The future of the 'Dreamers' is at stake
About 750,000 undocumented immigrants live in the United States under the DACA program. 23,000 of them live in Pennsylvania. The increase of arrests and the…
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Five years ago - in June 2012 - the government under President Barack Obama issued an executive order to launch a new immigration program that would change the fate of thousands of undocumented youth across the country. This program was called the Deferred Action for Childhood Arrivals (DACA), a plan that grants the right to live and work to all those immigrants who have entered the country illegally, under 16 years of age, and with the condition of not having a criminal record.
The program also requires applicants to be enrolled in or have completed high school as well as residing in the country prior to June 2007.
Since then, the program has made it possible to regularize the status of more than 750,000 undocumented immigrants across the country – the so-called dreamers - 75% of Mexican origin, according to a report by the Pew Research Center. The permit is temporary and is subject to a renewal process every two years. About 512,000 immigrants hope to be able to renew their DACA permit by the end of the fiscal year, on Sept. 30 according to the Pew study.
Until now, the renewal of the DACA - although a rather cumbersome bureaucratic process - was easy to achieve. For the beneficiaries of this program, renewing their legal status is fundamental to continue their university studies or have access to a good job, avoiding living in the dark or under fear of being deported like the others undocumented immigrants. But now, with the arrival of Donald Trump to the White House, everything can change.
As promised during his election campaign, the Republican president's administration has put in place a hard-hitting policy against undocumented immigrants - especially aware of Latinos - whom it accuses of being responsible for increased crime and insecurity in the country.
In the past six months, immigration and customs arrests and raids on immigrant communities have increased. The Trump administration has also announced the hiring of more than 15,000 new immigration and customs agents, as well as the approval of a new law to punish with public funds cuts to the so-called "sanctuary cities" if they do not collaborate in data exchange with Immigration agents to identify undocumented immigrants.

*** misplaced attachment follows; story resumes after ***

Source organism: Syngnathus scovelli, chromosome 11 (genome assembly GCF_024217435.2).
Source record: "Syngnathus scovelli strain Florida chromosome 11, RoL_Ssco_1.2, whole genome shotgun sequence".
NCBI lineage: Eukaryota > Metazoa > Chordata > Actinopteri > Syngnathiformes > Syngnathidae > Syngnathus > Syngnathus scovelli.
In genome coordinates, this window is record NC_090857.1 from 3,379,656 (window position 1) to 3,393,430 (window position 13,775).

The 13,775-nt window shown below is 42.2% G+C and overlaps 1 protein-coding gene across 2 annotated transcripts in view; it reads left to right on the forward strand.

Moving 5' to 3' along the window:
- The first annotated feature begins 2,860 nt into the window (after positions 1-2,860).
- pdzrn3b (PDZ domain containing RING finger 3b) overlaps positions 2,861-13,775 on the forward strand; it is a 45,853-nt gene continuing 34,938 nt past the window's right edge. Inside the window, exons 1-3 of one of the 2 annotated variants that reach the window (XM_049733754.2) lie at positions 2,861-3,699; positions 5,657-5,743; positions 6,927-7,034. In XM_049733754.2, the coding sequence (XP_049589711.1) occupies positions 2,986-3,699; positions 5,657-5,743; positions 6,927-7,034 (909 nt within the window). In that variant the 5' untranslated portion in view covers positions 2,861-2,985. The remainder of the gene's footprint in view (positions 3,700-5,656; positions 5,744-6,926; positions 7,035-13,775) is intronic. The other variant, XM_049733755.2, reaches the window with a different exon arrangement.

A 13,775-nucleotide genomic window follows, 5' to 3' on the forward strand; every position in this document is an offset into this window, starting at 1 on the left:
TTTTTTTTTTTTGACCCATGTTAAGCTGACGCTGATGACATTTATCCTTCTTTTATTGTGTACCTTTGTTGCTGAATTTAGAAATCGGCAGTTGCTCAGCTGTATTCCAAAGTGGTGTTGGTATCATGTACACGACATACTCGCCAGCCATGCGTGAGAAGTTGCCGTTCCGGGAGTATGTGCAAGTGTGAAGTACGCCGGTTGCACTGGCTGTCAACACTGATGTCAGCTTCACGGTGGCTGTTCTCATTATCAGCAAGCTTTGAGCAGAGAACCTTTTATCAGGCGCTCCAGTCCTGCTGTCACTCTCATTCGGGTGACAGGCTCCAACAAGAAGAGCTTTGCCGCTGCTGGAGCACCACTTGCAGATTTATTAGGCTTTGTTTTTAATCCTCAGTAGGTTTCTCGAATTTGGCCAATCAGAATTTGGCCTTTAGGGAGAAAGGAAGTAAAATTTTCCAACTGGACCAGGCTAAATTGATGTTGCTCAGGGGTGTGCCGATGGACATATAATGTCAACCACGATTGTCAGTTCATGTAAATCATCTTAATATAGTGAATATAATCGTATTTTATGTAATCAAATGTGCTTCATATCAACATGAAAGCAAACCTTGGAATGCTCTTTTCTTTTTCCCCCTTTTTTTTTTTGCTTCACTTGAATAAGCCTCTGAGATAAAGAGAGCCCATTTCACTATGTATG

Within this context of fear, DACA seem to have been spared so far from being a deportation target of the Trump administration. Since coming to power in January, President Trump has assured on several occasions that his government will respect the rights of dreamers, many of whom have grown up in the US and have no contact with their country of origin, which they abandoned when they were kids.
At a press conference in February, Trump said his government "was going to show a big heart" with all those "incredible guys", in open contradiction with his electoral promise to end the program.
Last May, Homeland Security Secretary John Kelly insisted once again that the program would stay the way it is, despite criticism from the Republican Party's more radical wing that was pushing for its removal. Two weeks ago, a group of 10 "red" states, led by Texas Attorney General, sent a letter to the White House demanding the immediate elimination of the program, claiming, "DACA unilaterally confers eligibility to obtain a work permit and the legal presence in the territory without the statutory authorization of the Congress".
So far, the Trump administration has not yet released a statement, but the fact that the DACA program was imposed under President Obama's "executive order," entitles the current government to revoke it at any time, according to the association of immigrants’ rights HIAS Pennsylvania.
So far, the Trump administration has limited itself to putting an end to another Obama-proposed decree-law; the DAPA (Deferred Action for Parents Arrivals) intended to extend DACA benefits to immigrants with children residing in the US or with American nationality. The DAPA memorandum was suspended because the Supreme Court had not approved it in 2014.
On the one hand, the government promises it will continue to process applications for DACA procurement and renewal, but recent cases of detention and threats of deportation of dreamers across the country have sown fear in this young community.
The most controversial case has been that of Jessica Colotl, a 28-year-old Mexican immigrant living in Georgia who was arrested in early May by ICE agents and threatened with deportation when she was withdrawn from the DACA program.
Claiming a violation of traffic regulations by Colotl in 2010, Immigration and Customs Enforcement (ICE) agents on Monday reported withdrawing the DACA's privileges for failing to meet one of the basic requirements: not to commit any crime or infraction.